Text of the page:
Hare today and tomorrow
Loved, feared or revered. Folklore has hares as witches and in fiction they’ve a seat at the Mad Hatter’s tea party.
Glimpse a resting hare at Sherborne and they may work their magic on you. Those big eyes, droopy whiskers and hunched shoulders brim with personality. Then they’re up and away, darting out of sight while you’re still focusing eyes and camera. That’s the fastest living UK land mammal for you.
March is traditionally the month to spot them, up on hind legs ‘boxing’ like an agitated game of patty cake. But their mating season extends through the year so you could be lucky. It’s always worth scanning the edges of fields and longer grass to catch their grey/brown outlines.
Over the past 20 years or so hare numbers have been slightly more stable after years of decline, even going up in some areas. And at Sherborne the mix of arable, woodland and lush field margins is proving to be just the right mix. As Countryside Manager Simon Nicholas says: ‘The more sensitive approach to farming is making all the difference. The patchwork of hedgerows and meadows alongside the arable fields with uncropped margins also helps.’ Farmers who’ve known and loved Sherborne for decades report seeing up to 12 hares together in one field.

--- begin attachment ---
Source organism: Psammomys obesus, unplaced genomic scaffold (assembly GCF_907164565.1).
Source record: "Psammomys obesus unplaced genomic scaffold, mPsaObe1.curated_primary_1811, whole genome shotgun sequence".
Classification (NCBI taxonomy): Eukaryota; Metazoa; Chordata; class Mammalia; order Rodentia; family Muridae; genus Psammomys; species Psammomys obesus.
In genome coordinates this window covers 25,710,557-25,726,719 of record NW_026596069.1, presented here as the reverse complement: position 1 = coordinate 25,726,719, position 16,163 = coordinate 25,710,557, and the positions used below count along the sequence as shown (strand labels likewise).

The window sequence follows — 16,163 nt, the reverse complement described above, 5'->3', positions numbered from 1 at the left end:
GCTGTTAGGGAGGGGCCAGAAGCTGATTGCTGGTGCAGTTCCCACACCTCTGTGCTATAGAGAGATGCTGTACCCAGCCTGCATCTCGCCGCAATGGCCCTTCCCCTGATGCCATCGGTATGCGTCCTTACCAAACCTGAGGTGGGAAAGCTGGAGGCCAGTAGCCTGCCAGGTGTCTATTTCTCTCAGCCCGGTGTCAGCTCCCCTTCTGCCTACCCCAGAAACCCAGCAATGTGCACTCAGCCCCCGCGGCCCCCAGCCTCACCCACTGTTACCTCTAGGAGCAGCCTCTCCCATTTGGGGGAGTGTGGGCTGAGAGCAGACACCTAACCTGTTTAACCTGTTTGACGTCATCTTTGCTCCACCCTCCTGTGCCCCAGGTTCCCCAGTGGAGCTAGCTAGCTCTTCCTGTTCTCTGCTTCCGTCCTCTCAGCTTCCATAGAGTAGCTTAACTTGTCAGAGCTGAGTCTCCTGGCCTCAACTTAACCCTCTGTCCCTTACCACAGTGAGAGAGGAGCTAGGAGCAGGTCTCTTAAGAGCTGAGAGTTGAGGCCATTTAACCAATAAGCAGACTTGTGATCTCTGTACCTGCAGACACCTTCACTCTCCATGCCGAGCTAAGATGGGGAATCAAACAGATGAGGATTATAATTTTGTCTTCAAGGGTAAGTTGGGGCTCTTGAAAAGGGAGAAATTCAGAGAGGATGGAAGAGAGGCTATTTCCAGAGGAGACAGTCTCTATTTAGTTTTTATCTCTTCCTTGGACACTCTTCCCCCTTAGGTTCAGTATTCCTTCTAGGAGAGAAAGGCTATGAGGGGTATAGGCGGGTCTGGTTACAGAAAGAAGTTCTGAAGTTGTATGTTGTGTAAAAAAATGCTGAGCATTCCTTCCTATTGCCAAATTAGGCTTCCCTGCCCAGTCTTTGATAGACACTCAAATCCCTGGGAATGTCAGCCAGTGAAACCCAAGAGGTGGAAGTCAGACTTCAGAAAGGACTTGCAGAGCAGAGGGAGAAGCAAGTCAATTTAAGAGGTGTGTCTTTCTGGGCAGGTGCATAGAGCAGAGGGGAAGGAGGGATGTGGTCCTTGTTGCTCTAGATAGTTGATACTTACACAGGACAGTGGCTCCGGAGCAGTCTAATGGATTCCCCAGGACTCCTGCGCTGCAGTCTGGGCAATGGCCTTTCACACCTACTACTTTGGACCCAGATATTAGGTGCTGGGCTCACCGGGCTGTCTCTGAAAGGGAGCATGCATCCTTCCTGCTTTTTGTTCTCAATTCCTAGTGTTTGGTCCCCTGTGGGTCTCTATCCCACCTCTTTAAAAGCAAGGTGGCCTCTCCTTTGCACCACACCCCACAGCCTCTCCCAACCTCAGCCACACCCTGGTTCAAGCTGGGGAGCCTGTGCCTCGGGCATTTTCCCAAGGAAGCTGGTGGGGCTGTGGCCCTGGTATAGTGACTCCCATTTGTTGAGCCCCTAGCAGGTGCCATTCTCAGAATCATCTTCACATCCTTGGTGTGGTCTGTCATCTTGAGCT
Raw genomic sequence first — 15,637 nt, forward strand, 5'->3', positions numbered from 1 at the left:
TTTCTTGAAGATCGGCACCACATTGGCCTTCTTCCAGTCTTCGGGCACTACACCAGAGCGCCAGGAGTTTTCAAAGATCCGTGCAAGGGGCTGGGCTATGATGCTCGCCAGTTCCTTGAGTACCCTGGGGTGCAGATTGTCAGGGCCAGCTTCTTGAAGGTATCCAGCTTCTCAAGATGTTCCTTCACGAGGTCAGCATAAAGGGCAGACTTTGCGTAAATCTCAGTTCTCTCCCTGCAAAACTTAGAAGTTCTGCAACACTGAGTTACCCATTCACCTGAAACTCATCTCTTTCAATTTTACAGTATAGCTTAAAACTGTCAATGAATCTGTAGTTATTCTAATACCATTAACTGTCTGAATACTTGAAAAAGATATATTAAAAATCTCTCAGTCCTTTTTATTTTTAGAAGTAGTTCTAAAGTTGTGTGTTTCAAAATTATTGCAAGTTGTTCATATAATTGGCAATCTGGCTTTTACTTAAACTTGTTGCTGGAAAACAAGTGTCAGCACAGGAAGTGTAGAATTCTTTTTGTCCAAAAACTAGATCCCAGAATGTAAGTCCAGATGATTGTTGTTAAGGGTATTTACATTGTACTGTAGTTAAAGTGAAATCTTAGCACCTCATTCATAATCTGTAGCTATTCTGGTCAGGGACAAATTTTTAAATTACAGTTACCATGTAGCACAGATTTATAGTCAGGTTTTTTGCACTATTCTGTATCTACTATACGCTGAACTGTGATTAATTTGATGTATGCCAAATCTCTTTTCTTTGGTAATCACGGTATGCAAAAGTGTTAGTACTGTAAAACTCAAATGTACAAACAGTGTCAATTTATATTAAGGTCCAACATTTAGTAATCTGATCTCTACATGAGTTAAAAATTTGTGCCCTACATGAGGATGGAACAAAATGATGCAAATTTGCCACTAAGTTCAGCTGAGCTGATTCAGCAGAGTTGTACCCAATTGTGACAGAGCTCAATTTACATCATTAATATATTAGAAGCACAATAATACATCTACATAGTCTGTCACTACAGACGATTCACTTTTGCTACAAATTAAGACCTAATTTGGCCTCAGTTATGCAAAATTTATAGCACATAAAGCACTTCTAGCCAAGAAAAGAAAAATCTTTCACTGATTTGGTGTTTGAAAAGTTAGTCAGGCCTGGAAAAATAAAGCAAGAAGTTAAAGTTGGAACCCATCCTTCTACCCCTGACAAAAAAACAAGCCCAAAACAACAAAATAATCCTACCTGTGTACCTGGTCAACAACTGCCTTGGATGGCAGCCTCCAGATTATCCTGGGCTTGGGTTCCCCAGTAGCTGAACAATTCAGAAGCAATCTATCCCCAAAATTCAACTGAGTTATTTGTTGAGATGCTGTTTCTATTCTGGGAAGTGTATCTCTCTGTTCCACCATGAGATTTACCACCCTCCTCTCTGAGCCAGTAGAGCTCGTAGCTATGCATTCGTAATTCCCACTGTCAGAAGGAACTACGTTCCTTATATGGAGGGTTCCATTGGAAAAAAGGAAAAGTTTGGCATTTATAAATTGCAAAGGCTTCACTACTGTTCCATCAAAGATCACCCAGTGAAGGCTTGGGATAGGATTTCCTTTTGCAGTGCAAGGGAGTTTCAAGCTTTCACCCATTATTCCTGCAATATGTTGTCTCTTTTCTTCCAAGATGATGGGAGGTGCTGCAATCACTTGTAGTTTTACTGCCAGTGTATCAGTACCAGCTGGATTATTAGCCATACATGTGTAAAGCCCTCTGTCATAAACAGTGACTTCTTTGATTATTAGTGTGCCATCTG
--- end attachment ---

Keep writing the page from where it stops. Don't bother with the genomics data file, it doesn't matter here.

Which makes Simon very happy. For him the hare sums up Sherborne: ‘On a practical level it means we are farming in the right way. We’re helping nature. But I’m fascinated by everything the hare represents. Their rich mythology connects us to the past while their energy propels us into the future.’